In the world of church replanting, finding and developing partnerships between stronger and weaker churches is absolutely critical, if we are going to see a decline in the closure rate of congregations.
Fortunately, interest in replanting is increasing, and stronger churches are looking for opportunities to connect, serve, and resource congregations in need. Here are five ways you can know if your church is ready to explore partnering with a replant.
1. Your church has discerned a call from God to partner with a replant. We often tell potential replanters, “If you are simply testing the waters and looking for a ministry position, please don’t consider replanting.” We’re serious. Replanting is, in our opinion, one of the most difficult ministry assignments anyone could ever take on. Decades of decline often are due to spiritual demise, leadership and organizational dysfunction, disconnection from the community, and usually also aging, dilapidated, and outdated facilities. In replanting, you’re not just starting at zero, you’re probably starting at -10. Your church must be called to engage with a replant. We, in our own strength and wisdom, don’t’ seek out the difficult ministry opportunities, but God calls some of us to work in the very difficult places.
2. Your church understands the pace of replanting. A church that needs replanting presents you with multiple needs all at once, and each of them could be at Threat Level Red. Forward progress in any one area can be hampered by needing to move slowly, overcoming reservations or fear and providing abundant reassurance to those who are part of the legacy group. Plans and proposals often have to be evaluated and edited in response to “unforeseen circumstances” that threaten to derail or at least delay momentum. Replanting is never 1, 2, 3; it typically is 1, -3, 4, -2, 1!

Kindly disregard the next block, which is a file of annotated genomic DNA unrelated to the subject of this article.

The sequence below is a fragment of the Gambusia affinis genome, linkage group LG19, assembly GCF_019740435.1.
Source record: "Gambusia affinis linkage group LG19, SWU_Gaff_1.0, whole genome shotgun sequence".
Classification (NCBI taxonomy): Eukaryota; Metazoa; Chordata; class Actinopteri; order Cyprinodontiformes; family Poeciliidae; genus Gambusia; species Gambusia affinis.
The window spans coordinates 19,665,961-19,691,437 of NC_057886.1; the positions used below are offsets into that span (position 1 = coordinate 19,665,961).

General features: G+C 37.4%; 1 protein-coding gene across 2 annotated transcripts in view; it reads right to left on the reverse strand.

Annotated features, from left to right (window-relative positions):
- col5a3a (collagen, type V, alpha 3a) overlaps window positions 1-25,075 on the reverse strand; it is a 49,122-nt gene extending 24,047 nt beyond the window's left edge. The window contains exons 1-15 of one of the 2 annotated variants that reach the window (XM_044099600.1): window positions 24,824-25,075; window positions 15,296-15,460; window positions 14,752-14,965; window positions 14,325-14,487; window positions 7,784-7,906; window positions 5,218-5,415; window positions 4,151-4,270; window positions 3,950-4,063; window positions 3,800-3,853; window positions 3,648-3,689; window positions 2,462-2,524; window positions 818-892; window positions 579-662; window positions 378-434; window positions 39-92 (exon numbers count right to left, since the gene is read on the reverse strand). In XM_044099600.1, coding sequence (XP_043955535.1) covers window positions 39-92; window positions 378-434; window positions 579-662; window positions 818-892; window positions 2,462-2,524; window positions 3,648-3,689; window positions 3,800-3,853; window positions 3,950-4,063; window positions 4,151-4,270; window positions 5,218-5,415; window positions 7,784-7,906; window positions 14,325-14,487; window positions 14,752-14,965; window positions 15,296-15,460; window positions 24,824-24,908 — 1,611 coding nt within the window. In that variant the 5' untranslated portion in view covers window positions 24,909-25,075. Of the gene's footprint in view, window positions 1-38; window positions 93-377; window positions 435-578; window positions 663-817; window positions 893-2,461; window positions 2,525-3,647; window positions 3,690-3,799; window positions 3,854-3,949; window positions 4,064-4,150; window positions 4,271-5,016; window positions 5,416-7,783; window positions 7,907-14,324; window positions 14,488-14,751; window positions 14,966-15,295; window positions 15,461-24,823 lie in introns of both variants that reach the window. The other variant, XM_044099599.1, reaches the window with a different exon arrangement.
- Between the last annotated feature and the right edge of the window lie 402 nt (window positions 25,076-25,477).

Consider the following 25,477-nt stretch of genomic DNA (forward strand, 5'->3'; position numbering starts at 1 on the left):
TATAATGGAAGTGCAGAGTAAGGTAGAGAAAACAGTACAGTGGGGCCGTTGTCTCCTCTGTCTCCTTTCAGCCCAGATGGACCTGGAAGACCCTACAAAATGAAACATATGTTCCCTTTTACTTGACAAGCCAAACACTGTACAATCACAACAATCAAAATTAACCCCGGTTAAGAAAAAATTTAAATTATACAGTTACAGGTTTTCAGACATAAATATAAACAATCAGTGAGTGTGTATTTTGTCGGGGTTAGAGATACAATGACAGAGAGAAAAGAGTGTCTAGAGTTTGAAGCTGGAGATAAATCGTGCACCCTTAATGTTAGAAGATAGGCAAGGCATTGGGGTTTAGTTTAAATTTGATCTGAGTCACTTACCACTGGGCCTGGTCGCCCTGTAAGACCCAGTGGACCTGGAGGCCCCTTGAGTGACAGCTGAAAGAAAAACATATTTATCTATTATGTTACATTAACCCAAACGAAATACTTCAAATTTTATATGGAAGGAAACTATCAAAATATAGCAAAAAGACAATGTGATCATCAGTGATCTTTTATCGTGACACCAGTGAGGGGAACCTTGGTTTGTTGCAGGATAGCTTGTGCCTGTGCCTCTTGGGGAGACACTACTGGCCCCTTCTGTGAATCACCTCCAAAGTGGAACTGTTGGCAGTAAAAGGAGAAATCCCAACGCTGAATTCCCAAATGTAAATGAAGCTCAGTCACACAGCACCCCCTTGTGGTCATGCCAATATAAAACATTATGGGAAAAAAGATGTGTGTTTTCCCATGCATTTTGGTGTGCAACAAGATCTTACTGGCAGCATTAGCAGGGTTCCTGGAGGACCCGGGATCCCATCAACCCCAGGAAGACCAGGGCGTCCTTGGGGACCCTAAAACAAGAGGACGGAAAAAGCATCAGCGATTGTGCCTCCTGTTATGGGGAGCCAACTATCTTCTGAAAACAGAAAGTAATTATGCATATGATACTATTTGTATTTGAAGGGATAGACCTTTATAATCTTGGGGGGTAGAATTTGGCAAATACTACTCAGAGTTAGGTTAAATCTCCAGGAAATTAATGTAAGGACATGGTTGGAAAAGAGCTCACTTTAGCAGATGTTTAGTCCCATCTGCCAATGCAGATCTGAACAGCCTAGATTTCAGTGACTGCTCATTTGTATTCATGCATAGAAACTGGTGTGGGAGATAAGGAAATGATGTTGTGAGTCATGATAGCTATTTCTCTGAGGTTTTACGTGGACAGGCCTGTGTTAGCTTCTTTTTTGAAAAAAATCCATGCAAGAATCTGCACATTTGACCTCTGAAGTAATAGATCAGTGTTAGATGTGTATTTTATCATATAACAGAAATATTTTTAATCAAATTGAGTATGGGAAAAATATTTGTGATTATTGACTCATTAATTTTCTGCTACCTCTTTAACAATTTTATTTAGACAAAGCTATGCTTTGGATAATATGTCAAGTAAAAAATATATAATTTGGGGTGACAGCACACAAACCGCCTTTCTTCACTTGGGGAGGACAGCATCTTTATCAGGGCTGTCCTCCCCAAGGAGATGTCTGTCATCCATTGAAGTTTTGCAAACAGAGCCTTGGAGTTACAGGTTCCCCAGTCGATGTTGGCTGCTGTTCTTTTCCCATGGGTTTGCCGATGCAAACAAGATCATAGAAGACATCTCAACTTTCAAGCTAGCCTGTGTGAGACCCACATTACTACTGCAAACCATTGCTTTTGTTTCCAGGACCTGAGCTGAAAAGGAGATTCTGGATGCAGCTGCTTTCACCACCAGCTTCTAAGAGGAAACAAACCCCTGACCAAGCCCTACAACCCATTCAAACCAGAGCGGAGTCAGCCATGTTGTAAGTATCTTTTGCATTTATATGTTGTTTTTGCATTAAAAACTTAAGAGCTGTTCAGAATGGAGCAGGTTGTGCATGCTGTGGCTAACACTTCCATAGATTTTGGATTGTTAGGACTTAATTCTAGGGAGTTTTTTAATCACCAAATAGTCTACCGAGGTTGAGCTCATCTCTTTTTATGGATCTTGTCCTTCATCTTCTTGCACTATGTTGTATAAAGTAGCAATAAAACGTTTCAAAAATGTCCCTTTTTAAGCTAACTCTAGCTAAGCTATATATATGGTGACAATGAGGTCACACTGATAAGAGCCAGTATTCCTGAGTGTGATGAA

3. Your church is ready to embrace the messiness of replanting. Replanting a church with existing legacy members, who are important and matter to God, is a highly relational endeavor. It may be easier to simply think you can dismiss the remaining members, but it does not honor God to overlook them or see them as obstacles hindering your ministry. They must be seen as your ministry. One of my favorite verses is Proverbs 14:4, which says, “Where there are no oxen, the manger is clean, but abundant crops come by the strength of the ox.” A mentor of mine summarized this verse like this: “No mess, no ministry.” If your church wants a partnership with no hassles and no messes, then keep walking right past replanting. But understand this: Ministry is always messy.
4. Your church embraces a biblical definition of success. Most replants don’t explode in attendance, baptisms, and budget monies given to missions or ministry. Replants typically take five to seven years to grow into sustainable local congregations. They may never break the 200 barrier. If your church is willing to embrace replanting success as seeing people come to know Jesus and the community made noticeably better, your church is probably ready to partner with a replant.
5. Your church adopts a servant, not savior, mindset. The church that needs to be replanted likely has made decisions in the past that contributed to where it finds itself today. They know that; you know that. But there likely was a time, somewhere in its history, when that church was healthy and vital. They need help and hope that comes from a servant willing to walk alongside of them, helping them become who God has called them to be once again. As a partner church, you’re not there to be their “savior;” you’re there to serve them for the sake of the gospel.
Partnership is demanding and difficult, yet it represents one of the best hopes we have for declining and dying churches to see better days, for the glory of God.
Published January 25, 2018